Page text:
I have found myself searching the internet for new, independent pattern makers to give my wardrobe and sewing skills a bit of a pick-me-up. Sew…I came across “Dressy Talk“. I didn’t find out much about the company since their link to about was not in service when I checked it. I assume it’s a European company since its monetary figures are in Euros, but that is just an assumption. They have some really cute patterns. I purchased this one as a PDF download and went to work. Dressy Talk patterns are downloadable PDF you can print at home. I was attracted to the #2110 Blouse which they describe as “Kimono sleeve blouse with a central front pleat and drawstring waistband”. It’s cute as can be and perfect for hot weather. I used a Cotton+Steel rayon challis. It’s so soft, cool to the touch, great drape and movement, and lightweight.
First thing I noticed was their sizing chart. OOOOPS! What??? Are you serious???? Hum… OK…. Now, I’m not a young woman anymore and certainly do not have a Barbie Doll hourglass figure either. Well, to be honest, I never did no mater what age I was at. Neither here or there, but I loved this style so much that I was willing to figure out someway to make it work.
Their sizing is not anything what I was accustom to. Their range is size 42-60 and they suggest it to experienced beginners. Their sizing chart appeared to favor extremely busty women with teeny tiny waists. I cut a size 52 which suggested I had a bust of 104cm (which not even close) and a waist of 82cm (also not even close) and a hip of 112cm (nope, not me). Yes you guessed it, I’m not a Barbie Doll figure. I tried to adjust the waist LARGER which in this pattern due to the design, I only got an extra inch out of it. I had major concerns that the bust was going to be way too big, and I was right. I should have made an adjustment to the neckline so it didn’t hang as bad as it does on my “B” chest. Next time.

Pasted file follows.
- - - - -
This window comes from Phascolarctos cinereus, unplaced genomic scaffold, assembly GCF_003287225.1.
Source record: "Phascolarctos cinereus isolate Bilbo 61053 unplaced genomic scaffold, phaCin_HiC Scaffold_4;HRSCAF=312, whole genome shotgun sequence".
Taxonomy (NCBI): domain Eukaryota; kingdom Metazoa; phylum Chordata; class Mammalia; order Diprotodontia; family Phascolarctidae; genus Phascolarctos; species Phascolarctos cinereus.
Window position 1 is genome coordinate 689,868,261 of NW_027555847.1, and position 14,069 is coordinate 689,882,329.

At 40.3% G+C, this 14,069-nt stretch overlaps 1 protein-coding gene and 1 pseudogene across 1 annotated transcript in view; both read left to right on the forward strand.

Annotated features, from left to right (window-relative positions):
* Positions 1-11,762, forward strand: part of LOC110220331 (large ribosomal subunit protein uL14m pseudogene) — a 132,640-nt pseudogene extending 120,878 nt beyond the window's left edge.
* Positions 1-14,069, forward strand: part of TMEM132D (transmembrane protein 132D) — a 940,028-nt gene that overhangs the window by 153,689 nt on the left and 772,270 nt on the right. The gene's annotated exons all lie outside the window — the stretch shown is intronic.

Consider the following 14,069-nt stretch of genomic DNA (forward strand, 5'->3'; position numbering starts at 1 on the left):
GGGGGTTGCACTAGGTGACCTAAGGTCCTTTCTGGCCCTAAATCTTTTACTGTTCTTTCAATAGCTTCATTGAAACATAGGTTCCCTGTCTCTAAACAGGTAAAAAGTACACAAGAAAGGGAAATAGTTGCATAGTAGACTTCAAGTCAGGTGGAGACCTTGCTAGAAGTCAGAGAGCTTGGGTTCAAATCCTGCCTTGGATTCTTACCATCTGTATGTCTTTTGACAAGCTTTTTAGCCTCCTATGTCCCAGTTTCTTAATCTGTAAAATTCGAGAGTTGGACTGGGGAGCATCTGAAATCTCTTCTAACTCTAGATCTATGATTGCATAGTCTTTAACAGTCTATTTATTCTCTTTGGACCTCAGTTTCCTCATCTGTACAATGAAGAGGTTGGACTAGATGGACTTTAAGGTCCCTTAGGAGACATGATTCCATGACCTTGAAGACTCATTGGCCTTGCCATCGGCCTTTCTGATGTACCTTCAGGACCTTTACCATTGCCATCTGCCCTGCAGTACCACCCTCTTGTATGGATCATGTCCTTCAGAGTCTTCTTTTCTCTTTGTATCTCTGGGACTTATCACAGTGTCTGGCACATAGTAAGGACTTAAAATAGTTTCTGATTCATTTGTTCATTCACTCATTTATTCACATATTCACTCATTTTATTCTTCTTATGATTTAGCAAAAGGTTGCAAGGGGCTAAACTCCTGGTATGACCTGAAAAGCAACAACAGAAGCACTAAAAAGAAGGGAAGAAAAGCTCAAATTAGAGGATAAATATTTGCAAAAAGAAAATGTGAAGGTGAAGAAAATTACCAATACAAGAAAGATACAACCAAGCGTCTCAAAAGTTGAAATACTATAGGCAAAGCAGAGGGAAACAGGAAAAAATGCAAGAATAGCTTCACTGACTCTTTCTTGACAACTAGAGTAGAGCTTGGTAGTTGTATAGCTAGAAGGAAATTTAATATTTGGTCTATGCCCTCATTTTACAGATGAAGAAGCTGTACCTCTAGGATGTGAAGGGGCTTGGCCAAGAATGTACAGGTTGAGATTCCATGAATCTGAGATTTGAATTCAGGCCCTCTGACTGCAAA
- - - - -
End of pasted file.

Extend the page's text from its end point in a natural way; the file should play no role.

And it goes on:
Sew Here We GO! I cut out all the pieces and went to work. All the markings for the bust line and front pleat were made. The front pleat is a 4cm pleat at the neckline, so I pinned my fabric together while it was still folded from cutting on the fold, made my 4cm marks from the center and also 4cm down as my sewing line. Then I sewed breast darts not as long as on the pattern because I don’t have big breastesssess. I was hoping for more drape than taper. HAHAHAHAHA
Next was the pressing of the pleat and darts. Then I went ahead and did a stay stitch around the neck line. By the way, the neckline only calls for a scant 1/4 seam when you put your neck binding on. All the other seams are 1cm. The Cotton+Steel rayon is super soft and has movement so I use some fusible bias tape on the shoulder seams to give it some stability. Love that stuff!. On to the shoulder seams. I veered away from the instructions here a bit and sewed both left and right shoulders before I put my bias tape on the neckline. OH… their instructions are really good and they provide great visuals on how to construct the garment, so you probably won’t have any difficulty figuring out how to sew this top.
Before you sew the side seams, put the arm sleeve “cuffs” on. Just fold the cuffs in half with right sides out and sew them in place. No easing, no fuss.
Finish your seams with an overlock or zigzag! Yes that’s my mantra! Once, you have finished your armhole cuff seams, finish it, turn and press towards your garment and give a nice topstitch to hold that seam in place and makes the cuff lay nice and neat on your arm.
Now sew your side seams ensuring you catch a bit of the cuff to hide the raw edges. Give it a good press and then make your waistband… or hem your top… or whatever you want to do. I did a quick rolled hem on my top. Turned out pretty good. Then I grabbed my pattern pieces again to gage where I was supposed to sew the waistband. I chalked a line around the top and sewed my waistband on, leaving about 4cm open at the front to insert my tie.
Instead of making a tie, I bought some cording and used that. WAAA LAAA! Cute little top. Fun to make, fun to wear.